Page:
Should Women Serve As Deacons?
Seeking the Word and Will of God
Dr. Jim Denison
The issue of women serving as deacons is either a very easy or a very difficult question. Some think that the Bible categorically forbids this recognition, while others argue for equal leadership rights for both genders regardless of what the Bible might teach on the subject. But many of us struggle with this issue and want to know what the Bible says. This essay is intended to provide an overview of this complex subject, including succinct statements of my interpretive positions on these passages.
Note that we are seeking not our will but God’s. Our opinions are not at the heart of the discussion, but God’s revealed word on the subject. So, what do the Scriptures teach on this issue? How should we apply their teaching to our churches and our lives?
Six biblical passages are considered by interpreters to relate directly to our discussion. The last five have been the subjects of very extensive scholarly interest, doctoral dissertations, and intense academic debate. It is not our purpose to discuss such scholarship in detail. Rather, we will study each passage briefly, consider the larger question of women in biblical leadership, review a very succinct history of this issue from the biblical era to the present, then draw conclusions for our churches and ministries.
“There is neither Jew nor Greek, slave nor free, male nor female”
Our first text speaks to the general question of God’s view of the genders. In Paul’s letter to the Galatian church, addressing Gentiles who came to Christ through his first missionary journey, the apostle includes the following good news:
“You are all sons of God through faith in Christ Jesus, for all of you who were baptized into Christ have clothed yourselves with Christ. There is neither Jew nor Greek, slave nor free, male nor female, for you are all one in Christ Jesus. If you belong to Christ, then you are Abraham’s seed, and heirs according to the promise” (Galatians 3:26-29).
Paul’s statement abolishes the inequality of women common to the first century. In a day when women were the property of their fathers or husbands, with no civil or personal rights or identity, the apostle makes clear that we are “all” the children of God through faith in Christ Jesus. Every barrier—Jew and Gentile, slave and free, male and female—must fall before the universal love of God.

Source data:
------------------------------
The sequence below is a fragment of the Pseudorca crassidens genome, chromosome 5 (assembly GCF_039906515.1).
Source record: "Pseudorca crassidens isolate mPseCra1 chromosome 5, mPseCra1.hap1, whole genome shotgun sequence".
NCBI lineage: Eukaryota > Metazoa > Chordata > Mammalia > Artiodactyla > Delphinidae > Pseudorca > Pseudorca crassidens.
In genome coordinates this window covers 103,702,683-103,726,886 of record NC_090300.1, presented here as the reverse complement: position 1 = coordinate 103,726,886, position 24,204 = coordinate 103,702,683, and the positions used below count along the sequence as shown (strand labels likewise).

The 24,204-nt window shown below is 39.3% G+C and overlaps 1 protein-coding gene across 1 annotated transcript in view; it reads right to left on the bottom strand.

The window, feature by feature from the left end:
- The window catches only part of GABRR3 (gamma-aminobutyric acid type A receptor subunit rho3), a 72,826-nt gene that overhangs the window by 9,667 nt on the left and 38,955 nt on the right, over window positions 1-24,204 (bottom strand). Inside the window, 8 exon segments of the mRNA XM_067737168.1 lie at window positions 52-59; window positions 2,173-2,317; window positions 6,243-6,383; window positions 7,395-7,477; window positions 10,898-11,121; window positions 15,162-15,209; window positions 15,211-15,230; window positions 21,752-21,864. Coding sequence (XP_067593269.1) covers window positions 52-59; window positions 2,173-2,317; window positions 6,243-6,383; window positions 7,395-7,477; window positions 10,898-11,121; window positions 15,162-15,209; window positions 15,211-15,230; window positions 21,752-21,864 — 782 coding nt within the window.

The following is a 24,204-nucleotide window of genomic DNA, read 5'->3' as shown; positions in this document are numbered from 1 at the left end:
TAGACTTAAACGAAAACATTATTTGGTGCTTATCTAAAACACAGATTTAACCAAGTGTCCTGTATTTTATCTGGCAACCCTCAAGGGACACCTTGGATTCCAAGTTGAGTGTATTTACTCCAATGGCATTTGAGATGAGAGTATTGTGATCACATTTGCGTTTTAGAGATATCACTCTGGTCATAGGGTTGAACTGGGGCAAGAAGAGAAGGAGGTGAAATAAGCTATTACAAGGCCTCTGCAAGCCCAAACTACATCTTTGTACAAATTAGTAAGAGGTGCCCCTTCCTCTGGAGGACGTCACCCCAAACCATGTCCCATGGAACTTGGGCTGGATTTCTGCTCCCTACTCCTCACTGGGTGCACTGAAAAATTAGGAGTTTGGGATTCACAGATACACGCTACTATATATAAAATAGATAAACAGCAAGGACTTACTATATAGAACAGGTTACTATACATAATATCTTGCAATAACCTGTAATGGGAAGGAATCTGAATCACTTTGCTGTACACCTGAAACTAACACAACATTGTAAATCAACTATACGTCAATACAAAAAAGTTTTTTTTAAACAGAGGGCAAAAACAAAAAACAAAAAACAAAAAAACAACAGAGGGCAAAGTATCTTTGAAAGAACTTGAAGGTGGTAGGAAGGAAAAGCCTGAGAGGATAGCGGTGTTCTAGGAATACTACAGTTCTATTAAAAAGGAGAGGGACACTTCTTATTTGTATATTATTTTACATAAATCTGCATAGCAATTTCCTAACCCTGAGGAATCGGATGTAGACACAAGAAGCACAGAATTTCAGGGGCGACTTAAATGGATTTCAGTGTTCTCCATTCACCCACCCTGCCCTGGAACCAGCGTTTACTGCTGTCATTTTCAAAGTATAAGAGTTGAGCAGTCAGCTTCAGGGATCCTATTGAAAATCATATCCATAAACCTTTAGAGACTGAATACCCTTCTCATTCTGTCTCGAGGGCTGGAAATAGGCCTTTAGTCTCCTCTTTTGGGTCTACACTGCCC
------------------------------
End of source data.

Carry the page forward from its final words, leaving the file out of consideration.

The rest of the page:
As a result, our present discussion regarding women as deacons in no way calls into question the value of women to our faith or our churches. Whatever a person believes about the question before us, we must all agree that women are as loved by God as men, and equally important to our churches and our faith.
In addition, this passage is considered by some to relate directly to the question of women in leadership. It can be interpreted to mean that all Christians are equally free and called to ministry leadership, whatever their racial, ethnic, or gender distinctions. Or it can be read to support the equal standing of all people in God’s love but not God’s call to ministry. In other words, in this view women are as loved by God as men, but they are not given the same responsibilities in ministry leadership.
My position: I certainly recognize the fact that our text does not specifically assign leadership function to men or women, Jew or Greek, slave or free. At the same time, I would suggest that the “promise” (v. 29) to which men and women are heirs includes both salvation and service. Abraham’s covenant with God related not only to his eternal life but also to his work in sharing that grace with others. He was a conduit through whom God’s saving purpose would be extended to the world (Romans 4:18). In the same way, both men and women, Jews and Greeks, slave and free are called to share and lead in Kingdom ministry.
“Phoebe, a servant of the church in Cenchrea”
Now we come to one of two key passages related specifically to the question of women as deacons. Paul closes Romans 16 with a list of people worthy of commendation, and begins with a woman named Phoebe:
“I commend to you our sister Phoebe, a servant of the church in Cenchrea. I ask you to receive her in the Lord in a way worthy of the saints and to give her any help she may need from you, for she has been a great help to many people, including me” (Romans 16:1-2).
Most interpreters believe that Paul was living in Corinth or Cenchrea (a coastal town just to the east) when he wrote the letter to the Romans, and that Phoebe helped carry Paul’s letter to its destination. And so the apostle recommends Phoebe to his letter’s recipients with wonderful praise: “she has been a great help to many people, including me” (v. 2).
Germaine to our discussion is his first description of Phoebe: “a servant of the church in Cenchrea.” “Servant” translates the Greek word diakonon, the same word translated in 1 Timothy 3:8, 10, 12, 13 and Philippians 1:1 as “deacon.” So, was Phoebe a “deacon” of the church at Cenchrea? If she was, does her position there bear relevance to our discussion now?
Arguments for Phoebe as a “deacon”
Many interpreters are convinced that diakonon in Romans 16:1 should indeed be translated and understood as “deacon,” not “servant.” James Dunn calls Phoebe “the first recorded ‘deacon’ in the history of Christianity.” He maintains that if Paul meant to identify her only as a “servant” he would have used diakoneo (cf. Ro. 15:25) or diakonia (cf. 1 Cor. 16:15). He believes that the phrase “of the church” points to a “more recognized ministry” or “position of responsibility within the congregation.”
A. T. Robertson, one of Baptists’ greatest Greek scholars, agrees: “In favor of the technical sense of ‘deacon’ or ‘deaconess’ is the addition of ‘of the church.’ In some sense Phoebe was a servant or minister of the church in Cenchreae.”